I recently read Neil Gaiman's Norse Mythology. Although he's probably not considered the top authority on Norse Mythology, he did study the important works of Sturluson.
Here's a quote right form the beginning, to add to what you already said about Muspelheim and Niflheim (and this quote is on the back cover):
Before the beginning there was nothing - no earth, no heavens, no starts, no sky: only the mist world, formless and shapeless, and the fire world, always burning. - Neil Gaiman's Norse Mythology
And then you mention the creation of Ymir, and then his death by Odin and his brothers, who then used his body to create midgard... and so on.
I had to look at the book a second time to see if anything was mentioned about the creation of Yggdrasil, and nothing of the sorts is mentioned, perhaps only implied.
... is a mighty ash tree, the most perfect and beautiful of all trees: also the largest. It grows between the nine worlds and joins them, each to each. It is the biggest of all the trees there are, and the finest. The tops of it's branches are above the sky. - Neil Gaiman's Norse Mythology
What I gather from this, if it grows between the worlds, all it really is is connecting the worlds together with Midgard in the (well...) the center of it all. This is a geocentric cosmology. But there is more about Yggdrasil mentioned in the telling of Ragnarok. When Loki and Heimdall are fighting on the battlefield.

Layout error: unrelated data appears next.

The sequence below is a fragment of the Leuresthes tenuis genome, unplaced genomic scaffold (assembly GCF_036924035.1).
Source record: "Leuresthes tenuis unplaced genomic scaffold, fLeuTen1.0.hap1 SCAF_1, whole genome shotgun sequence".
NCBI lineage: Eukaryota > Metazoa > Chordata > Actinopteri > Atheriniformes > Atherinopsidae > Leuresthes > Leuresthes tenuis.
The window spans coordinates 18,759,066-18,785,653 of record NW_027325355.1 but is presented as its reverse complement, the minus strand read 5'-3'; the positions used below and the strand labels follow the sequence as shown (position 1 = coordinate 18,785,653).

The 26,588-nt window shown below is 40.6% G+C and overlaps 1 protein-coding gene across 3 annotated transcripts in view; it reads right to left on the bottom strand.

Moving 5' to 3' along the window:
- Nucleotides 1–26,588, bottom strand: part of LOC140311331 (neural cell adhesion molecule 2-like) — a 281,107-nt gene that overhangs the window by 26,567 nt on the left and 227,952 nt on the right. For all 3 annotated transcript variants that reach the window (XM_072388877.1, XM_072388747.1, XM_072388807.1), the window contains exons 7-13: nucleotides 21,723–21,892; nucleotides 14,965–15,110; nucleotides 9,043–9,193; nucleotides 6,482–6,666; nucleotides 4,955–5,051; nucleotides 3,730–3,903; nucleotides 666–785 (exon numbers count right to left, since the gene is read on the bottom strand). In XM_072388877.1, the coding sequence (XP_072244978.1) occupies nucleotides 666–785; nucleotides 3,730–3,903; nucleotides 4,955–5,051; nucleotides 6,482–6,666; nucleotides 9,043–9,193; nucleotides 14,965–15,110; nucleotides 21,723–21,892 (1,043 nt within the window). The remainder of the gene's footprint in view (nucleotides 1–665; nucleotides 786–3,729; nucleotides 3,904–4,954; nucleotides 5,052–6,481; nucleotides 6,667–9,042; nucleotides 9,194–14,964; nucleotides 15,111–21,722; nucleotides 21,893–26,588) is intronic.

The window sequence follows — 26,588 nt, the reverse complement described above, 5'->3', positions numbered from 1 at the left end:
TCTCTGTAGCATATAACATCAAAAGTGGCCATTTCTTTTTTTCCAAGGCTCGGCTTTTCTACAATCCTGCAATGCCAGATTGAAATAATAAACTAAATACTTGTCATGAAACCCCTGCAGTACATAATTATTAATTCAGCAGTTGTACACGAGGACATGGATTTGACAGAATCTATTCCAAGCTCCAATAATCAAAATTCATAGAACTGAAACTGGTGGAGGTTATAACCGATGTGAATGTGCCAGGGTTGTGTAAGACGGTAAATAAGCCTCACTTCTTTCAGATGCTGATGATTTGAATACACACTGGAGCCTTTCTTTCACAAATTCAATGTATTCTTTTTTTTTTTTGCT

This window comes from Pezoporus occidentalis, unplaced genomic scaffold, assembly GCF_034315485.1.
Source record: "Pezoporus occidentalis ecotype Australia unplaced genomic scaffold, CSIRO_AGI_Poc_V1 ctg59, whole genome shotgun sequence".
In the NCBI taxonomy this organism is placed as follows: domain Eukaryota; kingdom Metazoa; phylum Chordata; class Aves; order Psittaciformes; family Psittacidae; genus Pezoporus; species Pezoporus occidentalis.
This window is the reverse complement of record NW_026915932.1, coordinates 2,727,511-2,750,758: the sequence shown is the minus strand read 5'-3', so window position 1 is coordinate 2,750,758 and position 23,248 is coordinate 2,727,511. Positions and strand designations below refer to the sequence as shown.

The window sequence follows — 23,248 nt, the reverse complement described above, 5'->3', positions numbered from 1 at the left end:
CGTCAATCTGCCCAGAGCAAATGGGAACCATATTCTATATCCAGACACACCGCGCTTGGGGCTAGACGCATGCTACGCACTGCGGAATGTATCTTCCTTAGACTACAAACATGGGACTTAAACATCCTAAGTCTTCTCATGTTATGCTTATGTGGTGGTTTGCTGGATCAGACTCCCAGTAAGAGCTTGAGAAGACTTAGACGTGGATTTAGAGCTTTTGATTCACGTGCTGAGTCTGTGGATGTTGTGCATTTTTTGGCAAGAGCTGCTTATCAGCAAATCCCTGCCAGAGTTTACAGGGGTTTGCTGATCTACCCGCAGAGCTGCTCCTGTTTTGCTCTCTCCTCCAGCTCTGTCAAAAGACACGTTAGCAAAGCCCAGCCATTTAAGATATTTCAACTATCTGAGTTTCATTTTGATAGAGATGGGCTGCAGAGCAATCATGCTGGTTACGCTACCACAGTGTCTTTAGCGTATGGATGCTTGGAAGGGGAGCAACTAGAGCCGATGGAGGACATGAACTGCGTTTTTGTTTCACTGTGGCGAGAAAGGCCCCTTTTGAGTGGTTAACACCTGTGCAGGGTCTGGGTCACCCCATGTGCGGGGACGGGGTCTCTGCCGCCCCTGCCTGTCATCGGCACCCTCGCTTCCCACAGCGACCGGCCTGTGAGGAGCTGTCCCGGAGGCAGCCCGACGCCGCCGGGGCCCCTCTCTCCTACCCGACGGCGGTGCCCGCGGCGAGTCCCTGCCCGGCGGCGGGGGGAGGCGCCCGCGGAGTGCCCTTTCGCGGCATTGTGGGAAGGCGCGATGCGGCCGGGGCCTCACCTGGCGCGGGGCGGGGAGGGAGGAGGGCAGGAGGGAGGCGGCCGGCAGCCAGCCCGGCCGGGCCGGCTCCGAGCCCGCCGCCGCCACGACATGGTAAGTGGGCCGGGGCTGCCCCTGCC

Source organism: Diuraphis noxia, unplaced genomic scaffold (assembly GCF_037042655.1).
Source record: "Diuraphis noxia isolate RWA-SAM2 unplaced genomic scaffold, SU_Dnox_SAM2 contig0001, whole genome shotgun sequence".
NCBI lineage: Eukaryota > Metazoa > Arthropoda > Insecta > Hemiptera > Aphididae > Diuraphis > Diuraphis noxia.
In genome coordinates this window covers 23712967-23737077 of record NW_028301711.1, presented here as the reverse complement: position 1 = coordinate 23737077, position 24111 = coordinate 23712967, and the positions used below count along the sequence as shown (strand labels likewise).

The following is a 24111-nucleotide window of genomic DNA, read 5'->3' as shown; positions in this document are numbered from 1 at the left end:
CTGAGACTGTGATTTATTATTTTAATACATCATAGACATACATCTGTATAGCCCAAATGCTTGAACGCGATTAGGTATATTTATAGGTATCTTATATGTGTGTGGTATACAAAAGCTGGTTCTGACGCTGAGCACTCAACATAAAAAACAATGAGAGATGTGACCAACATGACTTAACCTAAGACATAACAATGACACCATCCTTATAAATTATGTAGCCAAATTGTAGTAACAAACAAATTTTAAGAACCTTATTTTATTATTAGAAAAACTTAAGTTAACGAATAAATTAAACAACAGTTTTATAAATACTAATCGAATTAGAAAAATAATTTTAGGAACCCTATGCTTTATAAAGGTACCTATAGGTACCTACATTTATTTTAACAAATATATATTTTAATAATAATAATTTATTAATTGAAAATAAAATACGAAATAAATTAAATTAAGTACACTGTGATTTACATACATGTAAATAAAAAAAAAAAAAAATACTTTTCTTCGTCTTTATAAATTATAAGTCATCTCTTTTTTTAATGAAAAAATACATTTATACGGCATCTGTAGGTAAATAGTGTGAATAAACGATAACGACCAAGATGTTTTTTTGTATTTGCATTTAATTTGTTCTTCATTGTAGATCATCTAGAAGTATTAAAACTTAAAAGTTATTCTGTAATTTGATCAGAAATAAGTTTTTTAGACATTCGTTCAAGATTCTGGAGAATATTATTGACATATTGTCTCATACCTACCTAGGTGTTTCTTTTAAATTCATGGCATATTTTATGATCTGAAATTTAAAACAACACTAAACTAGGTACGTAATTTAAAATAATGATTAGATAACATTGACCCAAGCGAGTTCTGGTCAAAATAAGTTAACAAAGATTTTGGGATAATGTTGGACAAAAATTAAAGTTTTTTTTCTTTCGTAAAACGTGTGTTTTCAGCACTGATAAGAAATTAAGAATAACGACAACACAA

"The world is burning," says Loki. "The mortals are dead. Midgard is destroyed. I have won." "I can see further than you can, Loki. I can see all the way to the world-tree," Heimdall will tell him with his last breath. "Surtr's fire cannot touch the world-tree, and two people have hidden themselves safely in the trunk of Yggdrasil..." -Neil Gaiman's Norse Mythology
"I think the ash tree has always existed and it will continue even after ragnarok, because it simbolyzes the never ending cycle of life, that the world will always exists even after we are long gone"
Ragnarak has been viewed as the end of a cycle and the beginning of a new one, that there is no ultimate end. What I find interesting about Yggdrasil, is how it's mentioned as growing in between the worlds, or how it's branches are above the sky. It seems that whatever it really is, is what connects the worlds together (or dimensions).. and that the tree's seemingly indestructible and perfect qualities make it something that resembles some kind of etherial substance that links everything together... and is something beyond or limited to only one dimension. Perhaps the omission of it's creation is due to the fact that it actually isn't a tree at all... but the tree is the closest tangible "thing" to be used to symbolize it's characteristics and function.